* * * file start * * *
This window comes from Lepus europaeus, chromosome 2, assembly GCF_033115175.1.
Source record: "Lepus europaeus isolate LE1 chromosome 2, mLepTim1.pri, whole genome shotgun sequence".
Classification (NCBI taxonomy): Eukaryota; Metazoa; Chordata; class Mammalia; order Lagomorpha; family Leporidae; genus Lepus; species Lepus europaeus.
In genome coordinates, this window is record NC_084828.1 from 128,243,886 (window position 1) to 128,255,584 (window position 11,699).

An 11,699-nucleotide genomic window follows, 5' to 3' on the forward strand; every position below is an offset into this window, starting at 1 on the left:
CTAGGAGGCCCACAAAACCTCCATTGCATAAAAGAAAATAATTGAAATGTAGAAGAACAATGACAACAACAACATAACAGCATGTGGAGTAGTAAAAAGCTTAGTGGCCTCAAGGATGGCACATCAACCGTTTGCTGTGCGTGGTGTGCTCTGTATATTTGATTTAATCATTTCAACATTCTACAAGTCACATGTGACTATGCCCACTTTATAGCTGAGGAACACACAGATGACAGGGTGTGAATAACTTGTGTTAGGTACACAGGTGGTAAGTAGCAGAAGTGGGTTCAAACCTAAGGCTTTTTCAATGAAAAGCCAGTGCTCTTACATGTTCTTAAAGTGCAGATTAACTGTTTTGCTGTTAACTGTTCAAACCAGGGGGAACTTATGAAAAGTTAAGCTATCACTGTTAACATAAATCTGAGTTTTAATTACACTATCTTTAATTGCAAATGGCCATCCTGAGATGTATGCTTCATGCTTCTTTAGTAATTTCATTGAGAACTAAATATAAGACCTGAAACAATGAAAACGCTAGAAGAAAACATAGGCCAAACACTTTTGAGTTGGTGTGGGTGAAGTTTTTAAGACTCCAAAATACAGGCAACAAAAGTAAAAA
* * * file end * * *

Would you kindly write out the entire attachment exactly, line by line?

This window comes from Lepus europaeus, chromosome 2, assembly GCF_033115175.1.
Source record: "Lepus europaeus isolate LE1 chromosome 2, mLepTim1.pri, whole genome shotgun sequence".
Classification (NCBI taxonomy): Eukaryota; Metazoa; Chordata; class Mammalia; order Lagomorpha; family Leporidae; genus Lepus; species Lepus europaeus.
In genome coordinates, this window is record NC_084828.1 from 128,243,886 (window position 1) to 128,255,584 (window position 11,699).

An 11,699-nucleotide genomic window follows, 5' to 3' on the forward strand; every position below is an offset into this window, starting at 1 on the left:
CTAGGAGGCCCACAAAACCTCCATTGCATAAAAGAAAATAATTGAAATGTAGAAGAACAATGACAACAACAACATAACAGCATGTGGAGTAGTAAAAAGCTTAGTGGCCTCAAGGATGGCACATCAACCGTTTGCTGTGCGTGGTGTGCTCTGTATATTTGATTTAATCATTTCAACATTCTACAAGTCACATGTGACTATGCCCACTTTATAGCTGAGGAACACACAGATGACAGGGTGTGAATAACTTGTGTTAGGTACACAGGTGGTAAGTAGCAGAAGTGGGTTCAAACCTAAGGCTTTTTCAATGAAAAGCCAGTGCTCTTACATGTTCTTAAAGTGCAGATTAACTGTTTTGCTGTTAACTGTTCAAACCAGGGGGAACTTATGAAAAGTTAAGCTATCACTGTTAACATAAATCTGAGTTTTAATTACACTATCTTTAATTGCAAATGGCCATCCTGAGATGTATGCTTCATGCTTCTTTAGTAATTTCATTGAGAACTAAATATAAGACCTGAAACAATGAAAACGCTAGAAGAAAACATAGGCCAAACACTTTTGAGTTGGTGTGGGTGAAGTTTTTAAGACTCCAAAATACAGGCAACAAAAGTAAAAA